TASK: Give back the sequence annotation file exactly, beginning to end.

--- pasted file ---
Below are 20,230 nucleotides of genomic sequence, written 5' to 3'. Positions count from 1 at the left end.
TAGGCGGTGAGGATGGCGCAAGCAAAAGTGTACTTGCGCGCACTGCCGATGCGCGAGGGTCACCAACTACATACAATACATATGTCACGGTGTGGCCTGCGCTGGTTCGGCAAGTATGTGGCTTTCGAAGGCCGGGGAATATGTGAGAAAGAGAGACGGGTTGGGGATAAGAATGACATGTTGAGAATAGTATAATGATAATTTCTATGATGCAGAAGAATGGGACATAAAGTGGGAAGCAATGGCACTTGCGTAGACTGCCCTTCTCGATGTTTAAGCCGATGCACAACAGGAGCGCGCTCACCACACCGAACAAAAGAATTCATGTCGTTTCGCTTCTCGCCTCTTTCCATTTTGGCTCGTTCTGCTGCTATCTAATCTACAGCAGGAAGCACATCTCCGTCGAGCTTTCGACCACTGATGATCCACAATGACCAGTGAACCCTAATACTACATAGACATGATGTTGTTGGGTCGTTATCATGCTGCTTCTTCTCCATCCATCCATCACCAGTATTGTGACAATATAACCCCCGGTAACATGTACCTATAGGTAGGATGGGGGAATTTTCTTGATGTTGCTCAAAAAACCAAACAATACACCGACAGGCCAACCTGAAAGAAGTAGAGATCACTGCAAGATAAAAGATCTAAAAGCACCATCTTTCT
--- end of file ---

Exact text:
Below are 20,230 nucleotides of genomic sequence, written 5' to 3'. Positions count from 1 at the left end.
TAGGCGGTGAGGATGGCGCAAGCAAAAGTGTACTTGCGCGCACTGCCGATGCGCGAGGGTCACCAACTACATACAATACATATGTCACGGTGTGGCCTGCGCTGGTTCGGCAAGTATGTGGCTTTCGAAGGCCGGGGAATATGTGAGAAAGAGAGACGGGTTGGGGATAAGAATGACATGTTGAGAATAGTATAATGATAATTTCTATGATGCAGAAGAATGGGACATAAAGTGGGAAGCAATGGCACTTGCGTAGACTGCCCTTCTCGATGTTTAAGCCGATGCACAACAGGAGCGCGCTCACCACACCGAACAAAAGAATTCATGTCGTTTCGCTTCTCGCCTCTTTCCATTTTGGCTCGTTCTGCTGCTATCTAATCTACAGCAGGAAGCACATCTCCGTCGAGCTTTCGACCACTGATGATCCACAATGACCAGTGAACCCTAATACTACATAGACATGATGTTGTTGGGTCGTTATCATGCTGCTTCTTCTCCATCCATCCATCACCAGTATTGTGACAATATAACCCCCGGTAACATGTACCTATAGGTAGGATGGGGGAATTTTCTTGATGTTGCTCAAAAAACCAAACAATACACCGACAGGCCAACCTGAAAGAAGTAGAGATCACTGCAAGATAAAAGATCTAAAAGCACCATCTTTCT